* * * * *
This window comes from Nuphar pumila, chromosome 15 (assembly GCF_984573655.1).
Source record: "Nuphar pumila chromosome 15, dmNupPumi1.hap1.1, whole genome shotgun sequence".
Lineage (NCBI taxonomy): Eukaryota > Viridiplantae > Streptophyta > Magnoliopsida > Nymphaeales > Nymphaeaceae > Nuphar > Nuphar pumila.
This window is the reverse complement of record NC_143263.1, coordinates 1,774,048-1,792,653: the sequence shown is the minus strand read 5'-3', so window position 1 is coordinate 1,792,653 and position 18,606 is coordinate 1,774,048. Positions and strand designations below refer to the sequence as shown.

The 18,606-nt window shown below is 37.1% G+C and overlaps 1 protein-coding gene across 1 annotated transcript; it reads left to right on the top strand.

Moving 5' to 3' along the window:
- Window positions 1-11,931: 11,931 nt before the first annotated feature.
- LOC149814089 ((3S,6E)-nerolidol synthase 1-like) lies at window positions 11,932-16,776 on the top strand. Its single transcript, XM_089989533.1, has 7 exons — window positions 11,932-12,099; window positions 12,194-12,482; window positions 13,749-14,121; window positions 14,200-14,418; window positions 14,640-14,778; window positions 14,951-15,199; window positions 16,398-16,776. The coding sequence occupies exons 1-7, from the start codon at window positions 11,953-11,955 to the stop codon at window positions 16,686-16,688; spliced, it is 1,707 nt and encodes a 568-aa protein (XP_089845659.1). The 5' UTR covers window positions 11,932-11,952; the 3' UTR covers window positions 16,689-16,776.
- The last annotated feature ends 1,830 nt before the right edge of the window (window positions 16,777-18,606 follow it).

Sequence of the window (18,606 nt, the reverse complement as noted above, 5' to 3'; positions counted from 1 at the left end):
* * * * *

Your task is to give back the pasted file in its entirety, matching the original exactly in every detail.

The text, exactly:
This window comes from Nuphar pumila, chromosome 15 (assembly GCF_984573655.1).
Source record: "Nuphar pumila chromosome 15, dmNupPumi1.hap1.1, whole genome shotgun sequence".
Lineage (NCBI taxonomy): Eukaryota > Viridiplantae > Streptophyta > Magnoliopsida > Nymphaeales > Nymphaeaceae > Nuphar > Nuphar pumila.
This window is the reverse complement of record NC_143263.1, coordinates 1,774,048-1,792,653: the sequence shown is the minus strand read 5'-3', so window position 1 is coordinate 1,792,653 and position 18,606 is coordinate 1,774,048. Positions and strand designations below refer to the sequence as shown.

The 18,606-nt window shown below is 37.1% G+C and overlaps 1 protein-coding gene across 1 annotated transcript; it reads left to right on the top strand.

Moving 5' to 3' along the window:
- Window positions 1-11,931: 11,931 nt before the first annotated feature.
- LOC149814089 ((3S,6E)-nerolidol synthase 1-like) lies at window positions 11,932-16,776 on the top strand. Its single transcript, XM_089989533.1, has 7 exons — window positions 11,932-12,099; window positions 12,194-12,482; window positions 13,749-14,121; window positions 14,200-14,418; window positions 14,640-14,778; window positions 14,951-15,199; window positions 16,398-16,776. The coding sequence occupies exons 1-7, from the start codon at window positions 11,953-11,955 to the stop codon at window positions 16,686-16,688; spliced, it is 1,707 nt and encodes a 568-aa protein (XP_089845659.1). The 5' UTR covers window positions 11,932-11,952; the 3' UTR covers window positions 16,689-16,776.
- The last annotated feature ends 1,830 nt before the right edge of the window (window positions 16,777-18,606 follow it).

Sequence of the window (18,606 nt, the reverse complement as noted above, 5' to 3'; positions counted from 1 at the left end):